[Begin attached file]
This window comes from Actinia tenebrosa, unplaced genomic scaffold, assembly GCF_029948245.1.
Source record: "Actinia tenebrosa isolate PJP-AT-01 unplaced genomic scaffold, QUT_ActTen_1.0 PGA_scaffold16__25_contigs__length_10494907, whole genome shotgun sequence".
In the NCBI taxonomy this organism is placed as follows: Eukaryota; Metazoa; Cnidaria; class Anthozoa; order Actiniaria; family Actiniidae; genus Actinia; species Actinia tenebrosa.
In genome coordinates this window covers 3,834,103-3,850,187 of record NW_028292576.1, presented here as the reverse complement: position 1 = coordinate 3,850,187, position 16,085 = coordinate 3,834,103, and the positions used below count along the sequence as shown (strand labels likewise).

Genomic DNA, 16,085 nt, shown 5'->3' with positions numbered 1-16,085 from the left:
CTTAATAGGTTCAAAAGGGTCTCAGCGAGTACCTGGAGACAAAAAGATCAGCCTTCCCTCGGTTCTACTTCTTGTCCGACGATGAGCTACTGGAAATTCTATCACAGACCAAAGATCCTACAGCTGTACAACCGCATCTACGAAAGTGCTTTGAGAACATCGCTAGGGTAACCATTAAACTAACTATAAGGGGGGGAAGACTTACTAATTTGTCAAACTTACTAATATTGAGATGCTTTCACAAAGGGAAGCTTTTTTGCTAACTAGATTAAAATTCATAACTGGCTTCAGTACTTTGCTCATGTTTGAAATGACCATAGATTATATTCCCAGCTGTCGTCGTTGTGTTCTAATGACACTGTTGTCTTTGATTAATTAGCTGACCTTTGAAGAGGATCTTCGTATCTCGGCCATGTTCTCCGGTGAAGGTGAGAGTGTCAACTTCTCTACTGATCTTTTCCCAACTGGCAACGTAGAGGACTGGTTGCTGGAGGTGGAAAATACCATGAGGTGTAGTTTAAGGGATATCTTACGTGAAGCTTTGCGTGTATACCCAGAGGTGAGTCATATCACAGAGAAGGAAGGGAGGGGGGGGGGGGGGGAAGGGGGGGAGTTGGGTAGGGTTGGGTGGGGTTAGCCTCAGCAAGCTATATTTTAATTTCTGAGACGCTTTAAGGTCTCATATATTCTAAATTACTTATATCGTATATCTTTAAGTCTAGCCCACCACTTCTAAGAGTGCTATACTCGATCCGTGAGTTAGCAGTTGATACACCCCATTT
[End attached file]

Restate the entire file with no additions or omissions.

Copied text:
This window comes from Actinia tenebrosa, unplaced genomic scaffold, assembly GCF_029948245.1.
Source record: "Actinia tenebrosa isolate PJP-AT-01 unplaced genomic scaffold, QUT_ActTen_1.0 PGA_scaffold16__25_contigs__length_10494907, whole genome shotgun sequence".
In the NCBI taxonomy this organism is placed as follows: Eukaryota; Metazoa; Cnidaria; class Anthozoa; order Actiniaria; family Actiniidae; genus Actinia; species Actinia tenebrosa.
In genome coordinates this window covers 3,834,103-3,850,187 of record NW_028292576.1, presented here as the reverse complement: position 1 = coordinate 3,850,187, position 16,085 = coordinate 3,834,103, and the positions used below count along the sequence as shown (strand labels likewise).

Genomic DNA, 16,085 nt, shown 5'->3' with positions numbered 1-16,085 from the left:
CTTAATAGGTTCAAAAGGGTCTCAGCGAGTACCTGGAGACAAAAAGATCAGCCTTCCCTCGGTTCTACTTCTTGTCCGACGATGAGCTACTGGAAATTCTATCACAGACCAAAGATCCTACAGCTGTACAACCGCATCTACGAAAGTGCTTTGAGAACATCGCTAGGGTAACCATTAAACTAACTATAAGGGGGGGAAGACTTACTAATTTGTCAAACTTACTAATATTGAGATGCTTTCACAAAGGGAAGCTTTTTTGCTAACTAGATTAAAATTCATAACTGGCTTCAGTACTTTGCTCATGTTTGAAATGACCATAGATTATATTCCCAGCTGTCGTCGTTGTGTTCTAATGACACTGTTGTCTTTGATTAATTAGCTGACCTTTGAAGAGGATCTTCGTATCTCGGCCATGTTCTCCGGTGAAGGTGAGAGTGTCAACTTCTCTACTGATCTTTTCCCAACTGGCAACGTAGAGGACTGGTTGCTGGAGGTGGAAAATACCATGAGGTGTAGTTTAAGGGATATCTTACGTGAAGCTTTGCGTGTATACCCAGAGGTGAGTCATATCACAGAGAAGGAAGGGAGGGGGGGGGGGGGGGAAGGGGGGGAGTTGGGTAGGGTTGGGTGGGGTTAGCCTCAGCAAGCTATATTTTAATTTCTGAGACGCTTTAAGGTCTCATATATTCTAAATTACTTATATCGTATATCTTTAAGTCTAGCCCACCACTTCTAAGAGTGCTATACTCGATCCGTGAGTTAGCAGTTGATACACCCCATTT